Tikka supposed she would have liked the city if it hadn’t been for the whatever it was that made her feel like she was walking through a snake pit in full darkness every time she entered its walls, or even came close to it.
The sun had moved noticeably in the sky when Tikka saw a familiar face in the crowd. He was one of the two companions Grath had been with that evening a few days ago. She sat up straighter and waved at the man. He stared at her for a few seconds, looking nonplussed, then wove his way through the crowd to her.
“Do I knew you, girl?”
“No, but I know somebody you know. Have you seen Grath lately? I’d like to see him, so if you meet him tell him that, will you? My name is Tikka.”
The guy grinned, showing several missing teeth. The rest weren’t in good condition either. “Sure will, honey. I remember you now, you’re that wench from that tavern. Should have done so earlier, that color of hair is not common.”
“That’s what they say. So will you give my message to Grath?”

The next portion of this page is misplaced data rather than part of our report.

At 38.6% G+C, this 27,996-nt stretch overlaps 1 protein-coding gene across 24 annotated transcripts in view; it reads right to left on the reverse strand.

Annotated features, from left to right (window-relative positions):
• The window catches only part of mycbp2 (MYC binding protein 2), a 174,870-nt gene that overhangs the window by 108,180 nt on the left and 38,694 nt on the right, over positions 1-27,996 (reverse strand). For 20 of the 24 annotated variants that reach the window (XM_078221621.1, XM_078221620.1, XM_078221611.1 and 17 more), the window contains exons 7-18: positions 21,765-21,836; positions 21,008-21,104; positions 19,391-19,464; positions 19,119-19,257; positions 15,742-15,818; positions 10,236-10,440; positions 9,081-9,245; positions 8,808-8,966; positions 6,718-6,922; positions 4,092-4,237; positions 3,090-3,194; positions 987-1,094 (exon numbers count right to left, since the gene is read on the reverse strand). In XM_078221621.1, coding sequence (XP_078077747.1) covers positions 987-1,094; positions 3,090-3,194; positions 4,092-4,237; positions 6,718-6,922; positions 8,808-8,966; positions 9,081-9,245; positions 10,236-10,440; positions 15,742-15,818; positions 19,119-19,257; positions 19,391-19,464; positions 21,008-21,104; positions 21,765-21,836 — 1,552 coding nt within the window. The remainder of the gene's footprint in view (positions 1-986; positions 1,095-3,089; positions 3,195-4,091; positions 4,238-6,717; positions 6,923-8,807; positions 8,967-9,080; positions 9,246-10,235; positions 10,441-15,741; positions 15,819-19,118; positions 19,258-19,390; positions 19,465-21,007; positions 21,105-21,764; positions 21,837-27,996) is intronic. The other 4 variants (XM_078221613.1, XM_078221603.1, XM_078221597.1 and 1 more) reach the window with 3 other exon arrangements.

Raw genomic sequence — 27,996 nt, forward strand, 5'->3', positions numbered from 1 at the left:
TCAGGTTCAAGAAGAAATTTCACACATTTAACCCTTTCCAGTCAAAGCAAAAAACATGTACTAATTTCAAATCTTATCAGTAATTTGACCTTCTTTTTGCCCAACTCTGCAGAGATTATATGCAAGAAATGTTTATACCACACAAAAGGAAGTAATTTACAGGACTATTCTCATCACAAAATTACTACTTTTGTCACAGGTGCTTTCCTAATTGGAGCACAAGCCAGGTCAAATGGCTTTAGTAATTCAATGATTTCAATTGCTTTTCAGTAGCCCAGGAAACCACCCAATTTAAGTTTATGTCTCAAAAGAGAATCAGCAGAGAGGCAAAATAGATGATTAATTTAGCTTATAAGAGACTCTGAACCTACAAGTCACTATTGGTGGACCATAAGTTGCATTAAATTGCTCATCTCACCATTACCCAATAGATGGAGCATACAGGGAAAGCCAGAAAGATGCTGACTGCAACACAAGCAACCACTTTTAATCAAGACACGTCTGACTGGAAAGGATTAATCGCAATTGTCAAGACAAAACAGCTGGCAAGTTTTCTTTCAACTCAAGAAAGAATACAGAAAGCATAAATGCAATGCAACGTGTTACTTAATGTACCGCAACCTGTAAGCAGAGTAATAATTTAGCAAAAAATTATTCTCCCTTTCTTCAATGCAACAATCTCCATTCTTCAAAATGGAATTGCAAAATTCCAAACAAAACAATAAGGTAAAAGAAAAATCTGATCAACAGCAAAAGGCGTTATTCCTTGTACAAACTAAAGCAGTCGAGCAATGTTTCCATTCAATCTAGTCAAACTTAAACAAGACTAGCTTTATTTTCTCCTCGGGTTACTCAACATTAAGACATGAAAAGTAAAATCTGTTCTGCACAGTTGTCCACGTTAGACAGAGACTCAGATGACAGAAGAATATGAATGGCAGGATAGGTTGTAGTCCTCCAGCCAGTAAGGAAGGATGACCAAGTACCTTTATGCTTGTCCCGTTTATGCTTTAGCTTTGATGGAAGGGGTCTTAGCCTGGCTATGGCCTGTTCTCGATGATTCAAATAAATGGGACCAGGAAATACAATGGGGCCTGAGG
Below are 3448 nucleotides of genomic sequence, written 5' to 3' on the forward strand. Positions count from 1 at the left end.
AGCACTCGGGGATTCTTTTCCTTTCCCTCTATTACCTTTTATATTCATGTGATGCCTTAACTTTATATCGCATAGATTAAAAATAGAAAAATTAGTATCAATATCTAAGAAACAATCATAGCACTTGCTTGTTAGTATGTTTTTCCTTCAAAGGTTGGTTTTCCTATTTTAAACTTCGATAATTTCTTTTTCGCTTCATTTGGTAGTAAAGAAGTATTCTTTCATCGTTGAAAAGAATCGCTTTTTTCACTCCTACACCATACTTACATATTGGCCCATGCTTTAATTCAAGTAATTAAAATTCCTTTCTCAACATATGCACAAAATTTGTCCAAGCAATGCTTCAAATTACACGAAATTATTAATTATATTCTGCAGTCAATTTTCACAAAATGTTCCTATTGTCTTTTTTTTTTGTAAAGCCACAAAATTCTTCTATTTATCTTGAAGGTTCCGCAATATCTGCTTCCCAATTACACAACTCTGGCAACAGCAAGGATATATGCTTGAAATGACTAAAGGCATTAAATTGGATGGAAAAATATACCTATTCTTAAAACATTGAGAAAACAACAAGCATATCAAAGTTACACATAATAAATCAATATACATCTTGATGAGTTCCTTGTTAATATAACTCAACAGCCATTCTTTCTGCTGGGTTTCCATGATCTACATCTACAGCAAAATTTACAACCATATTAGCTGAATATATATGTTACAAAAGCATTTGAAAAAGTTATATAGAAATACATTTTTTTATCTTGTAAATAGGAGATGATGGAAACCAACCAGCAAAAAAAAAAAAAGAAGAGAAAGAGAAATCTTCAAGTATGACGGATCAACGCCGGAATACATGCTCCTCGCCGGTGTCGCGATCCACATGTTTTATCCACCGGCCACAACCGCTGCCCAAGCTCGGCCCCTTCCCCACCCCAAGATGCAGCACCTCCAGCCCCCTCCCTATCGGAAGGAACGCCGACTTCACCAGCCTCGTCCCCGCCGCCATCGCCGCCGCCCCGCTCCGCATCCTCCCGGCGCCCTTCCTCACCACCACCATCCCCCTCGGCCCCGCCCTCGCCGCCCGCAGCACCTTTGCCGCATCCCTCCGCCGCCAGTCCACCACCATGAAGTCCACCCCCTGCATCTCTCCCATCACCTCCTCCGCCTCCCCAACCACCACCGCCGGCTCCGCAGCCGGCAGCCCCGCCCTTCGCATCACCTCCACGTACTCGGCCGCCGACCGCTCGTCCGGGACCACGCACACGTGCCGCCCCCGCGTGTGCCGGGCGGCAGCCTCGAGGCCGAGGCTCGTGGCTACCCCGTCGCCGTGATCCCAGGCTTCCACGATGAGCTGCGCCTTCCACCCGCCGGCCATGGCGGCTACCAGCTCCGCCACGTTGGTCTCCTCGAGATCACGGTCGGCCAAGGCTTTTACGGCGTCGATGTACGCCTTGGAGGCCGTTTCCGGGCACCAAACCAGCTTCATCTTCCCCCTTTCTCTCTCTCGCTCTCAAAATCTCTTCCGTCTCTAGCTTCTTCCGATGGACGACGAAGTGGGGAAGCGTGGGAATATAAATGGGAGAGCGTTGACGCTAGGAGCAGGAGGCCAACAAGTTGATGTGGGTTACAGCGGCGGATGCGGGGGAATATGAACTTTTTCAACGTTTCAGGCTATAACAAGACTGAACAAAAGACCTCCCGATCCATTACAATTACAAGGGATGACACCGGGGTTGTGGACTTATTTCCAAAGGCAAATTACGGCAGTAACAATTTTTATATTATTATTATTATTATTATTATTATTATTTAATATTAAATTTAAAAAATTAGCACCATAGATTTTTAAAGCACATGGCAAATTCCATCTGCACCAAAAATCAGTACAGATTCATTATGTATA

“If I see him. Haven’t for a while. And how will you pay if I’ll be your messenger boy?”
Tikka grinned. “How would you like a kick in the balls?”
“So, a tough one? Not acceptable, honey. I won’t work for free.”
He seemed to mean what he said. Tikka looked at his face for a moment, then sighed. “A kiss? I don’t have money or any other valuables with me. My own ones, that is. Just some that belong to my boss.”
“A kiss will do,” the man said and climbed up, then sat beside Tikka on the driver’s bench. He put his arms around her and drew her close. Tikka was beginning to regret the whole thing. His breath smelled rotten.
Well, a bargain was a bargain. Tikka smacked the man on the mouth, adding a hug for a good measure, rubbing her breasts on his chest, doing the whole thing in way she hoped was teasing but not too provocative.
The man grabbed her behind and squeezed hard. “You have to do better than that, honey.”
Tikka decided that she was not getting good value for her goods. Besides, the guy probably would not tell Grath anything anyway.
She smiled sweetly and pressed closer to the man. His grin spread wider and he didn’t try to stop her questing hands as they wandered towards the front of his trousers.
She slipped her hand inside and then grabbed him by his balls. Hard.
The man’s smile turned into a grimace.